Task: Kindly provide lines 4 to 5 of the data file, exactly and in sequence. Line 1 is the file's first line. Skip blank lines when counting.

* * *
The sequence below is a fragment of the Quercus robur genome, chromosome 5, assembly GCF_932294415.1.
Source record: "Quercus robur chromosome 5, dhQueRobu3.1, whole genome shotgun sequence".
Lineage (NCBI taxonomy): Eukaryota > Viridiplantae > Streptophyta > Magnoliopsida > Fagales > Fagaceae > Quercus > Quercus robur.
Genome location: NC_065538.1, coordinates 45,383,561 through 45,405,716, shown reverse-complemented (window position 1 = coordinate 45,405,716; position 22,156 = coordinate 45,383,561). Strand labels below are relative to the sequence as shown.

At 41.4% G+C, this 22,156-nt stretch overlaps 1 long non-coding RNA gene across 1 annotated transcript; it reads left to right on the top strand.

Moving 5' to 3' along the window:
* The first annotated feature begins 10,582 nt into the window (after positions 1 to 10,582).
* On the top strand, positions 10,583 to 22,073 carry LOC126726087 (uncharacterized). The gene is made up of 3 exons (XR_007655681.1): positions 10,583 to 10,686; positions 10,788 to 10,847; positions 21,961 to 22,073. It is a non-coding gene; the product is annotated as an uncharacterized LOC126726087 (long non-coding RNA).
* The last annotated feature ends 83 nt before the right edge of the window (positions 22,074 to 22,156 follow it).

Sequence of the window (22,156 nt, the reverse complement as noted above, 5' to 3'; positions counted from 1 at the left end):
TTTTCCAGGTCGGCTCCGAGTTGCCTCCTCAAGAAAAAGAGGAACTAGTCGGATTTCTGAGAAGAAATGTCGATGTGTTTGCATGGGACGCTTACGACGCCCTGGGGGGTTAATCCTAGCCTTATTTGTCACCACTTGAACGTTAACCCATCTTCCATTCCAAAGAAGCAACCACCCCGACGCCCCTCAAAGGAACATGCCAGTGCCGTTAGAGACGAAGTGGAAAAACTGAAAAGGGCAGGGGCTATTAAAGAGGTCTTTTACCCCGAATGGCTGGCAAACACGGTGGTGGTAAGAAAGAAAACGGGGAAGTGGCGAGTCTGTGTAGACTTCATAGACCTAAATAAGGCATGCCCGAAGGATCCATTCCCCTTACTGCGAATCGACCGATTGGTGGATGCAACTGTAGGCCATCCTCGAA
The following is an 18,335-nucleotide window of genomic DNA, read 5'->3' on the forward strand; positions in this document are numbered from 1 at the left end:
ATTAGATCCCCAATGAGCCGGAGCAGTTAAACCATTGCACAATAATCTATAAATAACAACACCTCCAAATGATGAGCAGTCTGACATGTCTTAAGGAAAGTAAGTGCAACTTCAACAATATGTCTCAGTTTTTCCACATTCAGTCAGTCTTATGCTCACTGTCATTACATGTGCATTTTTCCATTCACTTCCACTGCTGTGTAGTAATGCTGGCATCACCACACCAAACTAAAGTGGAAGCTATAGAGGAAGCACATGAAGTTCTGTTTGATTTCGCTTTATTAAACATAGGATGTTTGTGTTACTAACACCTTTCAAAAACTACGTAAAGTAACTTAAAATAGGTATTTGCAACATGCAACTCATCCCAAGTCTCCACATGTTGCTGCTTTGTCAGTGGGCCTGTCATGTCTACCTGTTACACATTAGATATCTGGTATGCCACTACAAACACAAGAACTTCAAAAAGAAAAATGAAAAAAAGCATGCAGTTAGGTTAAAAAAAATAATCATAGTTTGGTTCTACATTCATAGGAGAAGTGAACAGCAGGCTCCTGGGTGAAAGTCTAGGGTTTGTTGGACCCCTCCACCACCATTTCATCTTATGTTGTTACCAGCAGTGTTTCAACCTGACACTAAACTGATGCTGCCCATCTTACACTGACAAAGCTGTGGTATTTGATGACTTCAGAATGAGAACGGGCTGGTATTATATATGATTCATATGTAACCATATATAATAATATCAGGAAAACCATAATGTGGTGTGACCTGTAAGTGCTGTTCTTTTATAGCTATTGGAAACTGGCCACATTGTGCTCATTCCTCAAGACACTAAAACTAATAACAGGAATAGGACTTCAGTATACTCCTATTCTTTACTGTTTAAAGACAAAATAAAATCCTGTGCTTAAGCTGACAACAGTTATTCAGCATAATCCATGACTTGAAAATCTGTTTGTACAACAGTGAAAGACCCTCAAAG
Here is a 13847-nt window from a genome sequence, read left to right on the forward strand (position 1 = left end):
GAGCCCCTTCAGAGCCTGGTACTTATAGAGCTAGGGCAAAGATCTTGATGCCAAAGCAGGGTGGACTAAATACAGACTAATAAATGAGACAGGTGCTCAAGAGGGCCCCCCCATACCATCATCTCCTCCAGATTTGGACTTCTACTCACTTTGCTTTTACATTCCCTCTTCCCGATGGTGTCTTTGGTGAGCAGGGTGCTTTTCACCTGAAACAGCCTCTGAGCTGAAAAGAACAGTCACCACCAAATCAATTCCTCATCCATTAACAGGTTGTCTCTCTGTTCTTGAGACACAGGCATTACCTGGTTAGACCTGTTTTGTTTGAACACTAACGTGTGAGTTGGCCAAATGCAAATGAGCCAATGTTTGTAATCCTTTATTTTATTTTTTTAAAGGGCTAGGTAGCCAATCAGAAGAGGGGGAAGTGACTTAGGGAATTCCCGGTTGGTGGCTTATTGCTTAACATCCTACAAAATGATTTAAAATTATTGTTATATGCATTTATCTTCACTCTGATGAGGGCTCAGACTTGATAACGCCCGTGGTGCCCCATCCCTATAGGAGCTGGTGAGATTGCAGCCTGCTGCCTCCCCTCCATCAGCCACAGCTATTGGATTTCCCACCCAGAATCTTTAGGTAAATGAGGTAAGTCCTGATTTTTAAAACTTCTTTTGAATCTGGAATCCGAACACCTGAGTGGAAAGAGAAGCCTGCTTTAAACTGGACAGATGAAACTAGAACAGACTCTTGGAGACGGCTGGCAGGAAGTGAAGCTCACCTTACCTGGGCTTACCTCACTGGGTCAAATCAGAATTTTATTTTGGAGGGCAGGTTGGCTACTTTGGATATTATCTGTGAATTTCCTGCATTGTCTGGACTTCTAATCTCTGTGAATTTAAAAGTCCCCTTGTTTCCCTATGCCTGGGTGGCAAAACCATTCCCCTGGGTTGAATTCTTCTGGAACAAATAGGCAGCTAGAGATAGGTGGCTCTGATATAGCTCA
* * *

Genome location: NC_065538.1, coordinates 45,383,561 through 45,405,716, shown reverse-complemented (window position 1 = coordinate 45,405,716; position 22,156 = coordinate 45,383,561). Strand labels below are relative to the sequence as shown.

At 41.4% G+C, this 22,156-nt stretch overlaps 1 long non-coding RNA gene across 1 annotated transcript; it reads left to right on the top strand.